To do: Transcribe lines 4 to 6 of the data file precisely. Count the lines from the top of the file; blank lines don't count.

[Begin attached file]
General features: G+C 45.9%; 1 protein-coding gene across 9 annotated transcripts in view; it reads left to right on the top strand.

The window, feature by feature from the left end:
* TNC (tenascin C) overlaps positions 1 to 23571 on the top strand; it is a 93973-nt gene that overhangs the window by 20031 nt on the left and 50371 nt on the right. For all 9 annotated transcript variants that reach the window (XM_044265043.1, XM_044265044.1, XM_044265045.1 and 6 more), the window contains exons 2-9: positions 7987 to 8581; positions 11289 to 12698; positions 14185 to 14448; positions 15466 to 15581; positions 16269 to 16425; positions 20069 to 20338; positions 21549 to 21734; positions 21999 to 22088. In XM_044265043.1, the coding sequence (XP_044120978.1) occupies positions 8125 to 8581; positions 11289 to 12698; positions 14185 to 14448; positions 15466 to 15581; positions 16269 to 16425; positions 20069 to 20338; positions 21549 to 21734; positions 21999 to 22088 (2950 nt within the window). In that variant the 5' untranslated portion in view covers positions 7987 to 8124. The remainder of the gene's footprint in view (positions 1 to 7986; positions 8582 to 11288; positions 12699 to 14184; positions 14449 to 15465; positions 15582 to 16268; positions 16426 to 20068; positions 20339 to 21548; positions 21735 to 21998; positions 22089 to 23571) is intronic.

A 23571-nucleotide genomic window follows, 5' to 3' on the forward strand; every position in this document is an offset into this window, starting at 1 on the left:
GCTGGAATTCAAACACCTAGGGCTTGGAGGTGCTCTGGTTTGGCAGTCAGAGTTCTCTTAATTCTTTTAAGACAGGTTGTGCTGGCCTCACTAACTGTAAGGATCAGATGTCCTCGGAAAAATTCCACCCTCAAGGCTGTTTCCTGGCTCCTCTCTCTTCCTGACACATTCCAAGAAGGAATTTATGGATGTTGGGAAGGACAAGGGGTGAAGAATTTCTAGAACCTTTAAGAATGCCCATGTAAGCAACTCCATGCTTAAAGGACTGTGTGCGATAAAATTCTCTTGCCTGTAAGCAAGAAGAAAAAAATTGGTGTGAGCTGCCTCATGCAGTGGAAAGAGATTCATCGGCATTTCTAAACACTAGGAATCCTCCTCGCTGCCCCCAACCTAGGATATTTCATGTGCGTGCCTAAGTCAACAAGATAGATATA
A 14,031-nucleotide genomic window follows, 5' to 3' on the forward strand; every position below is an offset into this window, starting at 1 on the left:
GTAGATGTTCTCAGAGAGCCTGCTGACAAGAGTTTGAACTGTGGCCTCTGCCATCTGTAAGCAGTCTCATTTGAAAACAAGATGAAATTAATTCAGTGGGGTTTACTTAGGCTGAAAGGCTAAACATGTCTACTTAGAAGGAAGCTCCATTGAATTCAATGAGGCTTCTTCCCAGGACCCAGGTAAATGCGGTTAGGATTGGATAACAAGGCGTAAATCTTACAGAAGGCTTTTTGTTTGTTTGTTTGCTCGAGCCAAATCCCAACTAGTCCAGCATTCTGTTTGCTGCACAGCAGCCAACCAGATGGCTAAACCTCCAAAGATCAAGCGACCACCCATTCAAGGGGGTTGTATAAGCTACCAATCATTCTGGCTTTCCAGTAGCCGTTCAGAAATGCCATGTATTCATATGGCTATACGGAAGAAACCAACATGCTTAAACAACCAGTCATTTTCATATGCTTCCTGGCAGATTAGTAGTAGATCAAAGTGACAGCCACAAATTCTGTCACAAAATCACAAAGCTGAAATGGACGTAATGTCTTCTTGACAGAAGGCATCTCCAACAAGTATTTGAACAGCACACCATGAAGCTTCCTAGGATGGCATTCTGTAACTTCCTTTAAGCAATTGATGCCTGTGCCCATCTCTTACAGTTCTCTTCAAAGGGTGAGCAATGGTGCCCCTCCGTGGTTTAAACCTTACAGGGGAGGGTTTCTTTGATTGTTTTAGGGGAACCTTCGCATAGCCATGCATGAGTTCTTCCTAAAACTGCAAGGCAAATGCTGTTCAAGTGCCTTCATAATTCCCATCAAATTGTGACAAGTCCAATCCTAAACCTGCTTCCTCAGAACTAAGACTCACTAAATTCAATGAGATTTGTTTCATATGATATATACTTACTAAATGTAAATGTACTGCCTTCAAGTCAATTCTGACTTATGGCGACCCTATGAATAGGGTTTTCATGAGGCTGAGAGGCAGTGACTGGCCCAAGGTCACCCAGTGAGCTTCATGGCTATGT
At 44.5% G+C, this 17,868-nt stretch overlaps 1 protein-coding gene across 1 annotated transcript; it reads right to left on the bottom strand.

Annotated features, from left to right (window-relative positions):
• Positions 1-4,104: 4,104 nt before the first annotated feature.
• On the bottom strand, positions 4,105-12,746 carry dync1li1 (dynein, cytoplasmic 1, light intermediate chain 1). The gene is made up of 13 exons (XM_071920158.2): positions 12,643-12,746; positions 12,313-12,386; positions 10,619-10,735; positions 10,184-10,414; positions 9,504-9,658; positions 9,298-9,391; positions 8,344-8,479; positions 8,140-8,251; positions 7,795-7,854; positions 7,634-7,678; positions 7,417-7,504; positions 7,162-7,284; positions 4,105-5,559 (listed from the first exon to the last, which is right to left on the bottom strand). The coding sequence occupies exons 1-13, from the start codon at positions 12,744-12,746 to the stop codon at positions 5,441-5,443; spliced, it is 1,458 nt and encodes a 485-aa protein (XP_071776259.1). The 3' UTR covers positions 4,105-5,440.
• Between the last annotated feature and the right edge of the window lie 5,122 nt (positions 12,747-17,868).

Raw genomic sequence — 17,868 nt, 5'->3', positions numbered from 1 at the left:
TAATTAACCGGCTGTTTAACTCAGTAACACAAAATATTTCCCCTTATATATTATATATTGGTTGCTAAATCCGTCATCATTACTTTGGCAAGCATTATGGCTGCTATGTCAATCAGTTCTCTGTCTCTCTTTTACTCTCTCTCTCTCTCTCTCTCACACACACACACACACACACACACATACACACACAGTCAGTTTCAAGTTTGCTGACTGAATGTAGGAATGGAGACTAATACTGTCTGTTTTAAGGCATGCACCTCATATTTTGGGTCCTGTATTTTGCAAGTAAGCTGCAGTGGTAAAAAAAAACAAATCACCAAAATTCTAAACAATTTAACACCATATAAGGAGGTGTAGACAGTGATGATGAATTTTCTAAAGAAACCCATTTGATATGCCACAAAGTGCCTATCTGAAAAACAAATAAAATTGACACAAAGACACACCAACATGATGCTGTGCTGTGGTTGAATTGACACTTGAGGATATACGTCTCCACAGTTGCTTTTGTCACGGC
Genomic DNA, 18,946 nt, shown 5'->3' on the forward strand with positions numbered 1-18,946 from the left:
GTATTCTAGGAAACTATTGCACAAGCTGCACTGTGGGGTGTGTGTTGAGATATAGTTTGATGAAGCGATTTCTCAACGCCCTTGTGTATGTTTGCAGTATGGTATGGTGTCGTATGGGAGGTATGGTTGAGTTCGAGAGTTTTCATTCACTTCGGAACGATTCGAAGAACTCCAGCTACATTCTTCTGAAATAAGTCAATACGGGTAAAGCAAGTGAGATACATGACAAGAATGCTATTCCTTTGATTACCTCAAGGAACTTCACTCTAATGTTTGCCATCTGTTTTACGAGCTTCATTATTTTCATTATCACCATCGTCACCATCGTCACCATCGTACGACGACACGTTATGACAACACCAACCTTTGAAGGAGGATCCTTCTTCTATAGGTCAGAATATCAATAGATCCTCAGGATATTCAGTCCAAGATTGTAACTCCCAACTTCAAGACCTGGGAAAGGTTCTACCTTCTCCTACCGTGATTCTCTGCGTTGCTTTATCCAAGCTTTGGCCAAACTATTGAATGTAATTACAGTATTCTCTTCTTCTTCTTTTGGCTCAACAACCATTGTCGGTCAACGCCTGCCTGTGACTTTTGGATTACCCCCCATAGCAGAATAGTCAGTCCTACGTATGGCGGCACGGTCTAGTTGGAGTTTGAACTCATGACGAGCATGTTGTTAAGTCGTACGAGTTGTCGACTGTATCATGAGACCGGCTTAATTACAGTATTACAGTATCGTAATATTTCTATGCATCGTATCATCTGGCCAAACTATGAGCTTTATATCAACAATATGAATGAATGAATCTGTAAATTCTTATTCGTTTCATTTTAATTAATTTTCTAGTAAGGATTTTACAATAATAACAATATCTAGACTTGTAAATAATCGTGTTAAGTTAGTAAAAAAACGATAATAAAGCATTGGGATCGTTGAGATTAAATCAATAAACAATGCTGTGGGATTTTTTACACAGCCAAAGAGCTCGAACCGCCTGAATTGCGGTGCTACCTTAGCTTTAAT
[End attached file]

A 23571-nucleotide genomic window follows, 5' to 3' on the forward strand; every position in this document is an offset into this window, starting at 1 on the left:
GCTGGAATTCAAACACCTAGGGCTTGGAGGTGCTCTGGTTTGGCAGTCAGAGTTCTCTTAATTCTTTTAAGACAGGTTGTGCTGGCCTCACTAACTGTAAGGATCAGATGTCCTCGGAAAAATTCCACCCTCAAGGCTGTTTCCTGGCTCCTCTCTCTTCCTGACACATTCCAAGAAGGAATTTATGGATGTTGGGAAGGACAAGGGGTGAAGAATTTCTAGAACCTTTAAGAATGCCCATGTAAGCAACTCCATGCTTAAAGGACTGTGTGCGATAAAATTCTCTTGCCTGTAAGCAAGAAGAAAAAAATTGGTGTGAGCTGCCTCATGCAGTGGAAAGAGATTCATCGGCATTTCTAAACACTAGGAATCCTCCTCGCTGCCCCCAACCTAGGATATTTCATGTGCGTGCCTAAGTCAACAAGATAGATATA
A 14,031-nucleotide genomic window follows, 5' to 3' on the forward strand; every position below is an offset into this window, starting at 1 on the left: